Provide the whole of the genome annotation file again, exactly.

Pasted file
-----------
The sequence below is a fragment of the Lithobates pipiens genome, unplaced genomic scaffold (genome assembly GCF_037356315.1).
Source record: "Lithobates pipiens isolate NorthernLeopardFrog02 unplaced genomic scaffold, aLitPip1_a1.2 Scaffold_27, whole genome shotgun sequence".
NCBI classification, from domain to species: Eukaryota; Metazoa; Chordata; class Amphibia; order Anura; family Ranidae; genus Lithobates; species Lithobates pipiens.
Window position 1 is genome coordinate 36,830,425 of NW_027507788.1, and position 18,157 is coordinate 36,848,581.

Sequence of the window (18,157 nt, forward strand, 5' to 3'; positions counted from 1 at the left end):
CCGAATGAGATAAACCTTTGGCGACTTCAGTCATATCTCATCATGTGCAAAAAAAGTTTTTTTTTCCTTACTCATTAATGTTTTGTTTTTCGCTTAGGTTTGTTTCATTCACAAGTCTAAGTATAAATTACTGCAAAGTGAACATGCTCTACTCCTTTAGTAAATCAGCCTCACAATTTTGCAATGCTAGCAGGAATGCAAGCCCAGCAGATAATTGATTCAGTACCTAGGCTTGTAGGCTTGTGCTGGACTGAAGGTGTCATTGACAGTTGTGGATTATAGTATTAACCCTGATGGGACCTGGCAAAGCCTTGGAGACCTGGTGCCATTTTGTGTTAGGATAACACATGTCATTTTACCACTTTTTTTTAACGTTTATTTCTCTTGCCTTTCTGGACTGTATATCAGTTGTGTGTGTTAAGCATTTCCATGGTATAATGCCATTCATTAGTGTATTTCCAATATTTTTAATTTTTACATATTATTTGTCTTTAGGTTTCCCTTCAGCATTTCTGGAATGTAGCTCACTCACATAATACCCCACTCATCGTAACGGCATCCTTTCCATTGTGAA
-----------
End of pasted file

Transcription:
The sequence below is a fragment of the Lithobates pipiens genome, unplaced genomic scaffold (genome assembly GCF_037356315.1).
Source record: "Lithobates pipiens isolate NorthernLeopardFrog02 unplaced genomic scaffold, aLitPip1_a1.2 Scaffold_27, whole genome shotgun sequence".
NCBI classification, from domain to species: Eukaryota; Metazoa; Chordata; class Amphibia; order Anura; family Ranidae; genus Lithobates; species Lithobates pipiens.
Window position 1 is genome coordinate 36,830,425 of NW_027507788.1, and position 18,157 is coordinate 36,848,581.

Sequence of the window (18,157 nt, forward strand, 5' to 3'; positions counted from 1 at the left end):
CCGAATGAGATAAACCTTTGGCGACTTCAGTCATATCTCATCATGTGCAAAAAAAGTTTTTTTTTCCTTACTCATTAATGTTTTGTTTTTCGCTTAGGTTTGTTTCATTCACAAGTCTAAGTATAAATTACTGCAAAGTGAACATGCTCTACTCCTTTAGTAAATCAGCCTCACAATTTTGCAATGCTAGCAGGAATGCAAGCCCAGCAGATAATTGATTCAGTACCTAGGCTTGTAGGCTTGTGCTGGACTGAAGGTGTCATTGACAGTTGTGGATTATAGTATTAACCCTGATGGGACCTGGCAAAGCCTTGGAGACCTGGTGCCATTTTGTGTTAGGATAACACATGTCATTTTACCACTTTTTTTTAACGTTTATTTCTCTTGCCTTTCTGGACTGTATATCAGTTGTGTGTGTTAAGCATTTCCATGGTATAATGCCATTCATTAGTGTATTTCCAATATTTTTAATTTTTACATATTATTTGTCTTTAGGTTTCCCTTCAGCATTTCTGGAATGTAGCTCACTCACATAATACCCCACTCATCGTAACGGCATCCTTTCCATTGTGAA